You can subscribe to it here.

Tuesday, 22 March 2011

Lemon curd cheesecake


I used to work as a freelancer on various food magazines – when I was allowed to write something, I loved it. But most of the time I did sub-editing and proofreading of recipes and supplement sections – it could be the most toe-curlingly-dull work ever. Not least because everyone typically ignores the freelancer, stuck at the crappy corner desk, as though they are some kind of alien species. But one benefit of my time on these magazines was that it made me super-anal about recipe quantities. I get so irate when cookbooks and mags don’t get their quantities right. It’s easily done, though – we’re all human.

I often find that Nigel Slater’s recipes in the Observer have mistakes in them. I know too well how that must happen – the recipes get sub-edited down to death to fit a tiny space. Many was the time I was driven around the bend by the same problem – trying to make 250 words fit a 50 word space – argh! I probably did exactly the same thing 1000 times over during my years at Delicious or Waitrose Food Illustrated magazines. And probably do it all the time on this blog. Oh well!

Anyway, since the news is unrelentingly depressing at the moment, I thought I’d put up a nice cheesecake recipe to cheer everyone up. I love cheesecake, and recently have been craving lemony tangy flavours. This one is based on two recipes by Nigel Slater, which I’ve tweaked around a bit. It’s a bit bloody good.

Serves 8 – 10 people who don’t count calories

You will need:

Lemon curd topping

Zest and juice of 4 unwaxed lemons
150g sugar
100g butter cut into cubes
3 organic eggs and 1 egg yolk


Biscuit base:
90g butter
350g digestive biscuits (or a mixture of 200g shortbread and 150g oatcakes)

1 x 284g tub double Jersey cream
100g sugar
500g full fat cream cheese (eg Philadelphia)
Scant capful of vanilla extract (use cap from bottle)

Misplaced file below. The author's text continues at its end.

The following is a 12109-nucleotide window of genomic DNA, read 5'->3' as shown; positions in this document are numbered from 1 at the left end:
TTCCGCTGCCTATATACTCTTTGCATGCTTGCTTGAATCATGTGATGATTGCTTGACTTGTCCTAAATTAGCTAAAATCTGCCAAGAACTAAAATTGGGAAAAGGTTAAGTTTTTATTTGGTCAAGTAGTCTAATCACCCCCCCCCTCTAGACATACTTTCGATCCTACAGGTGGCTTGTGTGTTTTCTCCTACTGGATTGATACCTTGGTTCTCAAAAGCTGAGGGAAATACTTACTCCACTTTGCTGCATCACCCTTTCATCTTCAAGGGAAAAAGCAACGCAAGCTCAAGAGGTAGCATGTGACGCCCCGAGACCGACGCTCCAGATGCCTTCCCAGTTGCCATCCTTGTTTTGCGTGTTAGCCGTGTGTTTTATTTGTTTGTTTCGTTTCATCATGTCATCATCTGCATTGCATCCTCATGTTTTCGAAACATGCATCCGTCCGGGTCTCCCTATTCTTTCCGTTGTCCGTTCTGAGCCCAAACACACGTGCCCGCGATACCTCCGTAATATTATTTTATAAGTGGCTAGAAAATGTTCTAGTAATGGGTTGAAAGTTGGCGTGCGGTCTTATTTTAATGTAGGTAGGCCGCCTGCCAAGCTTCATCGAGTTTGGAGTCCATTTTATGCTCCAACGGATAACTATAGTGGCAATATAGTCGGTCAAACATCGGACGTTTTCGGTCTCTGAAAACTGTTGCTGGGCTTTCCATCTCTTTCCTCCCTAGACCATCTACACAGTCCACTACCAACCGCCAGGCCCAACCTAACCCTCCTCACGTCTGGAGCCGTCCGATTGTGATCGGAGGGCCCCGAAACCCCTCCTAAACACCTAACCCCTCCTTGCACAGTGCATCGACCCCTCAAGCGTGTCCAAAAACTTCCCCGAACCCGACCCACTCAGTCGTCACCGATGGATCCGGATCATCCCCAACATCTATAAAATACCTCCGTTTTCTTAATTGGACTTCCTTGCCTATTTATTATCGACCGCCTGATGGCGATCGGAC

First make the lemon curd. Put the lemon zest, juice, butter and sugar into a heatproof bowl set over a simmering pan of water – make sure the bowl doesn’t touch the water. Stir from time to time until everything is melted. In a separate bowl, mix the eggs and egg yolk with a fork, then stir into the lemon mixture. Let the mixture cook over the simmering water, using a whisk to stir regularly, for between 10 and 15 minutes, until it thickens up like custard. Take off the heat and let cool down. As it cools, give it an occasional stir with the whisk. (If you can wait that long, it will keep for 2 weeks in the fridge)


Your lovely lemon curd:




Now make your cheesecake base.  Line the base of a 23-cm springform tin with a disk of greaseproof paper. Blitz the biscuits to fine sandy crumbs in a food processor, then melt the butter and mix everything together in a bowl. Press the buttery biscuit crumbs into the base of the tin with your fingers, pressing hard to compact the crumbs together. Put the tin in the fridge to let the base harden for about 30 minutes.

To make the cheesecake mixture, whip the cream and sugar together until just stiff – it will take mere seconds if you use an electric whisk. Then using a spatula  (not the whisk) mix in the cream cheese and vanilla extract. Then take your cooled lemon curd and fold two thirds of it into the cheesecake mix – try not to mix it in totally as it’s nice to get a ‘ripple’ effect. Tip the mixture into the cake tin and spread flat with a spatula. Then spread the remaining lemon curd on top of the cheesecake – you want to get a nice even spread of lemony goodness. Chill in the fridge for at least 4 hours before serving with a dollop of lemon curd on the side if you have any left…

A deliciously untidy slice of lemony heaven: